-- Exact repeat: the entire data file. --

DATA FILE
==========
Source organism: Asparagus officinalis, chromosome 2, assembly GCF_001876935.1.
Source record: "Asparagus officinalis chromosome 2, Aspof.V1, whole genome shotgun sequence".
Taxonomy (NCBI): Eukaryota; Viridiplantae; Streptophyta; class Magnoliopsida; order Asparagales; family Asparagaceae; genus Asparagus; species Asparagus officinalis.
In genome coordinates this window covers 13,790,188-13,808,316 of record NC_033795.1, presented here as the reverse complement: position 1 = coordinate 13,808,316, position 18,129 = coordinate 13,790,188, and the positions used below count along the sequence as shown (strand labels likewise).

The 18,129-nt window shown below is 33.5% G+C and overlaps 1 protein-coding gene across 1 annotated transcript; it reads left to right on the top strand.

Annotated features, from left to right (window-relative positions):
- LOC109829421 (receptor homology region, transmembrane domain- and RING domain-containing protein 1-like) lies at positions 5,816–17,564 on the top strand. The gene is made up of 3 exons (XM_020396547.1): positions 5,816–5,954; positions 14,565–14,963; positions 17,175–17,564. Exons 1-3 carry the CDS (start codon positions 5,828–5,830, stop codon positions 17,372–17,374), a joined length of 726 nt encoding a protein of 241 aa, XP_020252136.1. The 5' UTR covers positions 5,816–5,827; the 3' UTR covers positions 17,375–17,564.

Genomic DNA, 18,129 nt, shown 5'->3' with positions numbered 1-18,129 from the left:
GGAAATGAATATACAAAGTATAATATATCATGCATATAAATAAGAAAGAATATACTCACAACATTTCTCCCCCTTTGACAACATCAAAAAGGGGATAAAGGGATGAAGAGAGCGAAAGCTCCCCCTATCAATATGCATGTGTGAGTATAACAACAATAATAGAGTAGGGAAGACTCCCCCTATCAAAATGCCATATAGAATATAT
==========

Source organism: Asparagus officinalis, chromosome 2, assembly GCF_001876935.1.
Source record: "Asparagus officinalis chromosome 2, Aspof.V1, whole genome shotgun sequence".
Taxonomy (NCBI): Eukaryota; Viridiplantae; Streptophyta; class Magnoliopsida; order Asparagales; family Asparagaceae; genus Asparagus; species Asparagus officinalis.
In genome coordinates this window covers 13,790,188-13,808,316 of record NC_033795.1, presented here as the reverse complement: position 1 = coordinate 13,808,316, position 18,129 = coordinate 13,790,188, and the positions used below count along the sequence as shown (strand labels likewise).

The 18,129-nt window shown below is 33.5% G+C and overlaps 1 protein-coding gene across 1 annotated transcript; it reads left to right on the top strand.

Annotated features, from left to right (window-relative positions):
- LOC109829421 (receptor homology region, transmembrane domain- and RING domain-containing protein 1-like) lies at positions 5,816–17,564 on the top strand. The gene is made up of 3 exons (XM_020396547.1): positions 5,816–5,954; positions 14,565–14,963; positions 17,175–17,564. Exons 1-3 carry the CDS (start codon positions 5,828–5,830, stop codon positions 17,372–17,374), a joined length of 726 nt encoding a protein of 241 aa, XP_020252136.1. The 5' UTR covers positions 5,816–5,827; the 3' UTR covers positions 17,375–17,564.

Genomic DNA, 18,129 nt, shown 5'->3' with positions numbered 1-18,129 from the left:
GGAAATGAATATACAAAGTATAATATATCATGCATATAAATAAGAAAGAATATACTCACAACATTTCTCCCCCTTTGACAACATCAAAAAGGGGATAAAGGGATGAAGAGAGCGAAAGCTCCCCCTATCAATATGCATGTGTGAGTATAACAACAATAATAGAGTAGGGAAGACTCCCCCTATCAAAATGCCATATAGAATATAT